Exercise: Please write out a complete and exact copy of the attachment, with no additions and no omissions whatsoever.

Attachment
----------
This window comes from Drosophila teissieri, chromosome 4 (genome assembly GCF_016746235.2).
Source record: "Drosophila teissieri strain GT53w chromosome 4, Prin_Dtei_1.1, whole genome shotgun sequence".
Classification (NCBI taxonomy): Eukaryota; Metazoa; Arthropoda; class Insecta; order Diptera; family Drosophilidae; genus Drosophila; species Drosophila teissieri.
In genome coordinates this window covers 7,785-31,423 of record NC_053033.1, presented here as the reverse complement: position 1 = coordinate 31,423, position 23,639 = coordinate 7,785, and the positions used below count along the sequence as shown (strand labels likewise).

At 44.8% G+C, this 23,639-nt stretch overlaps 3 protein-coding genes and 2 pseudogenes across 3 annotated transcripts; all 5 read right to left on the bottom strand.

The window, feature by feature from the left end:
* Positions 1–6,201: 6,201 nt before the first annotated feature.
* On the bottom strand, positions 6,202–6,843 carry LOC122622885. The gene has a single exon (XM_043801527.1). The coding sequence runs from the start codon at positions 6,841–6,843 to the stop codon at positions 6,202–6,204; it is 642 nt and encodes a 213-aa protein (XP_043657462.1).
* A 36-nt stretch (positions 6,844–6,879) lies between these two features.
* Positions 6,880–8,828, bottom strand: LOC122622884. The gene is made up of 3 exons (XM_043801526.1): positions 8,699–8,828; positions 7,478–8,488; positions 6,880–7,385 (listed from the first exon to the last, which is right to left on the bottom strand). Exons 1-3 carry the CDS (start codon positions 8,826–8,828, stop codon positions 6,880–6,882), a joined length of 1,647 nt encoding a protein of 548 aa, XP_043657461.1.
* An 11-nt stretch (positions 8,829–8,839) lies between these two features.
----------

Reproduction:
This window comes from Drosophila teissieri, chromosome 4 (genome assembly GCF_016746235.2).
Source record: "Drosophila teissieri strain GT53w chromosome 4, Prin_Dtei_1.1, whole genome shotgun sequence".
Classification (NCBI taxonomy): Eukaryota; Metazoa; Arthropoda; class Insecta; order Diptera; family Drosophilidae; genus Drosophila; species Drosophila teissieri.
In genome coordinates this window covers 7,785-31,423 of record NC_053033.1, presented here as the reverse complement: position 1 = coordinate 31,423, position 23,639 = coordinate 7,785, and the positions used below count along the sequence as shown (strand labels likewise).

At 44.8% G+C, this 23,639-nt stretch overlaps 3 protein-coding genes and 2 pseudogenes across 3 annotated transcripts; all 5 read right to left on the bottom strand.

The window, feature by feature from the left end:
* Positions 1–6,201: 6,201 nt before the first annotated feature.
* On the bottom strand, positions 6,202–6,843 carry LOC122622885. The gene has a single exon (XM_043801527.1). The coding sequence runs from the start codon at positions 6,841–6,843 to the stop codon at positions 6,202–6,204; it is 642 nt and encodes a 213-aa protein (XP_043657462.1).
* A 36-nt stretch (positions 6,844–6,879) lies between these two features.
* Positions 6,880–8,828, bottom strand: LOC122622884. The gene is made up of 3 exons (XM_043801526.1): positions 8,699–8,828; positions 7,478–8,488; positions 6,880–7,385 (listed from the first exon to the last, which is right to left on the bottom strand). Exons 1-3 carry the CDS (start codon positions 8,826–8,828, stop codon positions 6,880–6,882), a joined length of 1,647 nt encoding a protein of 548 aa, XP_043657461.1.
* An 11-nt stretch (positions 8,829–8,839) lies between these two features.